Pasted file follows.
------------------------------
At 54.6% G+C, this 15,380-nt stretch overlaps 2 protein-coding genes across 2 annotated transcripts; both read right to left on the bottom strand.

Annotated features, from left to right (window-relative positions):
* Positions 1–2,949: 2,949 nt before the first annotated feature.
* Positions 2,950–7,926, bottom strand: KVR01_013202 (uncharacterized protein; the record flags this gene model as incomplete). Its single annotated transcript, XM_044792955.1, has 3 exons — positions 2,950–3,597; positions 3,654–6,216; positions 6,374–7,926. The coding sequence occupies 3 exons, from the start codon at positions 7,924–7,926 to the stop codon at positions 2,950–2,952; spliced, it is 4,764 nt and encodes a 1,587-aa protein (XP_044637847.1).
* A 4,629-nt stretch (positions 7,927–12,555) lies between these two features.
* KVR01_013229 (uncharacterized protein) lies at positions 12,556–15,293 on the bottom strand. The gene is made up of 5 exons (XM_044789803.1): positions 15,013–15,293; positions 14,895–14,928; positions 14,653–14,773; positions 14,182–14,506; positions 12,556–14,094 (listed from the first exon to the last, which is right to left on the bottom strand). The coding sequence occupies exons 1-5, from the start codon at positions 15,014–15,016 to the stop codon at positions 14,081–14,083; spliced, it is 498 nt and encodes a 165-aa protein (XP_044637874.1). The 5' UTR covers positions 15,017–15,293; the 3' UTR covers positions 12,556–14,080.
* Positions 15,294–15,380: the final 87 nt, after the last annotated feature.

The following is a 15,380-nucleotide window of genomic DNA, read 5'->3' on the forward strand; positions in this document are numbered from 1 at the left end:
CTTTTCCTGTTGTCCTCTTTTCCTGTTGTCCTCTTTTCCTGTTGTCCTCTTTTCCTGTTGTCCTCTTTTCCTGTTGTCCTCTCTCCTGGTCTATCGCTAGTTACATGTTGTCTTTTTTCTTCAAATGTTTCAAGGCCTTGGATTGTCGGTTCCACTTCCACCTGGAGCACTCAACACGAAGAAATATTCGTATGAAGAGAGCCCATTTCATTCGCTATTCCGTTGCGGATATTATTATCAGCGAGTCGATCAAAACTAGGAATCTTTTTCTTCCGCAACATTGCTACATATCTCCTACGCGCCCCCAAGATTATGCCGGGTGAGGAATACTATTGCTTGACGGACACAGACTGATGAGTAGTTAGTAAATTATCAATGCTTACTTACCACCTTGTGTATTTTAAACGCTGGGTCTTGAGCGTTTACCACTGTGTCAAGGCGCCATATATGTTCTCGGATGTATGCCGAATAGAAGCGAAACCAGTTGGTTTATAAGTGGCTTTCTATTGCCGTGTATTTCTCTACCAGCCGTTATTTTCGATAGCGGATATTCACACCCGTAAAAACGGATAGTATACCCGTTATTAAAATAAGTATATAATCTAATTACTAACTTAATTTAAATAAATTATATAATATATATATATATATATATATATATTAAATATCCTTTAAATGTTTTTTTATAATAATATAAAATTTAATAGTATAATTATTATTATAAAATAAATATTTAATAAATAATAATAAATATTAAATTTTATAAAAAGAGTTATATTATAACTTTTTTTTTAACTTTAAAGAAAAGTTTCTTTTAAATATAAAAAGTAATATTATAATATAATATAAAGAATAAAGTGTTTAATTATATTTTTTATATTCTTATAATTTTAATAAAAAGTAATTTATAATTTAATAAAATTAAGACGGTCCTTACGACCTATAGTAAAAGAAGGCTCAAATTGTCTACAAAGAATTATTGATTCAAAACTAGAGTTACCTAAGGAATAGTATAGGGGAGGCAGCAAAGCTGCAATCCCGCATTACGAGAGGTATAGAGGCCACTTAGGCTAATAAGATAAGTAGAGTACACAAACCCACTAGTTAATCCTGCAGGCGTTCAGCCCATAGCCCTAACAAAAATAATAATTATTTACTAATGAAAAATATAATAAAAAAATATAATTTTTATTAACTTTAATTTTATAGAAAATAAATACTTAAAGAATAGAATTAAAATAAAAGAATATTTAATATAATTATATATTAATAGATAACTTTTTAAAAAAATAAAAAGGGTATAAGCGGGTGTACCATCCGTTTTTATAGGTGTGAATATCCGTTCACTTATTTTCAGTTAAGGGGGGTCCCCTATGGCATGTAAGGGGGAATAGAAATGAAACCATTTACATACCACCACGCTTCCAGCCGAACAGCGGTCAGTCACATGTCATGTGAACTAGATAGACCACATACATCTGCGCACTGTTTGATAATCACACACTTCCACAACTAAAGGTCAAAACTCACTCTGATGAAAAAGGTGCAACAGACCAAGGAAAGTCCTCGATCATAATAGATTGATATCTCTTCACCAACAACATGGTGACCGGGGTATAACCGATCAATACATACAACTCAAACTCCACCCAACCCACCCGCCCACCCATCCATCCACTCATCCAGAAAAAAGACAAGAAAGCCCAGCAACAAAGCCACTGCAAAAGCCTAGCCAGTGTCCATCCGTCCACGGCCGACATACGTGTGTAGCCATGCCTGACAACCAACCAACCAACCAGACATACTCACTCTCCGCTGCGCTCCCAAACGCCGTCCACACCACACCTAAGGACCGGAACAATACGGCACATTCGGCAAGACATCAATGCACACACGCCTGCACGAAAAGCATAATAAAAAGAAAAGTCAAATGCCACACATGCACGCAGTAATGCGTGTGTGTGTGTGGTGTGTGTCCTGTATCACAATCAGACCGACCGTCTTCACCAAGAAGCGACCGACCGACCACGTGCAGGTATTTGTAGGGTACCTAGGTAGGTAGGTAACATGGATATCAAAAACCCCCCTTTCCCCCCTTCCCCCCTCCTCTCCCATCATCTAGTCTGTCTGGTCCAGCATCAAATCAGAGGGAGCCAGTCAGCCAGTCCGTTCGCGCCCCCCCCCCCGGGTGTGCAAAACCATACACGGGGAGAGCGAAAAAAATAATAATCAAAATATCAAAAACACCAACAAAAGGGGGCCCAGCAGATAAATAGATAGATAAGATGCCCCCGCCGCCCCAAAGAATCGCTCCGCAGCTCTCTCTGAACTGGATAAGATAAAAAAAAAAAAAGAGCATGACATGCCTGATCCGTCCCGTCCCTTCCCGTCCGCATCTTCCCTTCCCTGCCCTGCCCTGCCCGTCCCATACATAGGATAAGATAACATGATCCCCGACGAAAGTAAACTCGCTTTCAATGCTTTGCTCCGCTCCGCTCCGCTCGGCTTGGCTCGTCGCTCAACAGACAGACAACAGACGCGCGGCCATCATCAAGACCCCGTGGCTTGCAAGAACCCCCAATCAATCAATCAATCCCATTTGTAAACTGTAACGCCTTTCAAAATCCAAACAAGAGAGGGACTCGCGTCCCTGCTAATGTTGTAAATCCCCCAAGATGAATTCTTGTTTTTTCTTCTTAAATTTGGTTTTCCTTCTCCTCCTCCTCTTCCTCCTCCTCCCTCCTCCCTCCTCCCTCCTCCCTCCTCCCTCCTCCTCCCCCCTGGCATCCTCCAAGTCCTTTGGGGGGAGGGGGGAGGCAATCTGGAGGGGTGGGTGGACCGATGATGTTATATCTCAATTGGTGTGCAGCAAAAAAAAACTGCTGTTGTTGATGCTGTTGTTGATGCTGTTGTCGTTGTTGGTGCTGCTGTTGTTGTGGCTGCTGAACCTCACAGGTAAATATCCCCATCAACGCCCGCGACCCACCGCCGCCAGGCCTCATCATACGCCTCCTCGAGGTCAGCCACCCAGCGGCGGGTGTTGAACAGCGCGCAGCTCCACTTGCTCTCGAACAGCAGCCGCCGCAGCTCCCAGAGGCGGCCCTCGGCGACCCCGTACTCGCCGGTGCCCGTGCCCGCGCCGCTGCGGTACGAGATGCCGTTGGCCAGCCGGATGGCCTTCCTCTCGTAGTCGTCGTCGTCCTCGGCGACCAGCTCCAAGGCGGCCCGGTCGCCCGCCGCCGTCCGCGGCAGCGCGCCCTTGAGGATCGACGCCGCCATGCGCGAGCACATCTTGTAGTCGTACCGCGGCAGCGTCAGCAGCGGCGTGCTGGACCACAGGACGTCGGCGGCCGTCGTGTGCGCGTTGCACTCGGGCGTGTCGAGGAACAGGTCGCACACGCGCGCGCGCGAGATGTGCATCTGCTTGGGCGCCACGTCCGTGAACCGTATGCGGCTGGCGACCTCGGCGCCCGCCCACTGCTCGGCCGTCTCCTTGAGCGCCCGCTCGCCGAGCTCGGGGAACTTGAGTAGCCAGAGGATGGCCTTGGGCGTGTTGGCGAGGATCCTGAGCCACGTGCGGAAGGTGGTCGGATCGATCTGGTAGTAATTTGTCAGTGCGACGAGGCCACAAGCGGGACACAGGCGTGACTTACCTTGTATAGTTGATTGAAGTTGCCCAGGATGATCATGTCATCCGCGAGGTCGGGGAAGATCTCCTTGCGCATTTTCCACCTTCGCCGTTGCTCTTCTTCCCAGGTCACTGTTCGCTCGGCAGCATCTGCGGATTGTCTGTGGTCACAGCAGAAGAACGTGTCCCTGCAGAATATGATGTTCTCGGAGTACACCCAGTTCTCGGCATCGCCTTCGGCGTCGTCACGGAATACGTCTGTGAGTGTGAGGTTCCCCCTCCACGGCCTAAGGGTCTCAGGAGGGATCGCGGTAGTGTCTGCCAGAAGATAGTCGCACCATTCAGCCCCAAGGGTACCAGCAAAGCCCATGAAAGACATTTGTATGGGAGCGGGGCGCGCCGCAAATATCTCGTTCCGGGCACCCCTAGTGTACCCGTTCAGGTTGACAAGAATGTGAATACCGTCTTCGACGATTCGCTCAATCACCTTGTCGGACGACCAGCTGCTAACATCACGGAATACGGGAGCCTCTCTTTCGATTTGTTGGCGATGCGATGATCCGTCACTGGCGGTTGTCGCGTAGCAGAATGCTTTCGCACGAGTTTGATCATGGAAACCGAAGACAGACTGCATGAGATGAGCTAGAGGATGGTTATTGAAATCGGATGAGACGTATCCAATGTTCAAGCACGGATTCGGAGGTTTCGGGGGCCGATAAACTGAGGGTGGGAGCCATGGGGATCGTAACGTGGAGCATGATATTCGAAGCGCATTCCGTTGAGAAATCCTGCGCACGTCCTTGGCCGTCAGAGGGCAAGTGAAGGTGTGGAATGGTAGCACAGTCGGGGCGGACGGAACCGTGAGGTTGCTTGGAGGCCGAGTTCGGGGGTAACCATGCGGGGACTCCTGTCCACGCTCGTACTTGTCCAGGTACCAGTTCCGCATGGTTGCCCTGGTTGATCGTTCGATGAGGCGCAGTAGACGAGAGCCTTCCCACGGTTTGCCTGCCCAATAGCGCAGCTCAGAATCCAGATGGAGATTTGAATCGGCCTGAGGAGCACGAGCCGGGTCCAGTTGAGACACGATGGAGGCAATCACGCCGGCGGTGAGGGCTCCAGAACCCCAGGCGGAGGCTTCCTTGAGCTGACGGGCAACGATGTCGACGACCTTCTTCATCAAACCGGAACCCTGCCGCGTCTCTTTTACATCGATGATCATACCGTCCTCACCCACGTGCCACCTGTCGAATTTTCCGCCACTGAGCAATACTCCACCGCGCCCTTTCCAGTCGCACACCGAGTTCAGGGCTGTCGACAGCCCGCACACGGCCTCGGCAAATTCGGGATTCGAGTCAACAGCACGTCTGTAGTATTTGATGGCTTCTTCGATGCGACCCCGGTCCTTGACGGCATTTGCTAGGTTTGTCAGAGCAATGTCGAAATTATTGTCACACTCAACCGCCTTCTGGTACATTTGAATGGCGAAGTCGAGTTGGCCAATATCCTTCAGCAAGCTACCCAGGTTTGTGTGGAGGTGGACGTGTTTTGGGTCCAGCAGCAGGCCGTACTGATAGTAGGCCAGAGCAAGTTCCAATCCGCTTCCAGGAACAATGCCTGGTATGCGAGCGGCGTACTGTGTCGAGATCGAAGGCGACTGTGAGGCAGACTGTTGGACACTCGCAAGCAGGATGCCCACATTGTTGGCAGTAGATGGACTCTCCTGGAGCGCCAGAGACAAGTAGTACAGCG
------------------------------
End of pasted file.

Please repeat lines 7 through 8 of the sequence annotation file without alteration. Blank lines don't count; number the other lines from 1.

* Positions 15,294–15,380: the final 87 nt, after the last annotated feature.

The following is a 15,380-nucleotide window of genomic DNA, read 5'->3' on the forward strand; positions in this document are numbered from 1 at the left end: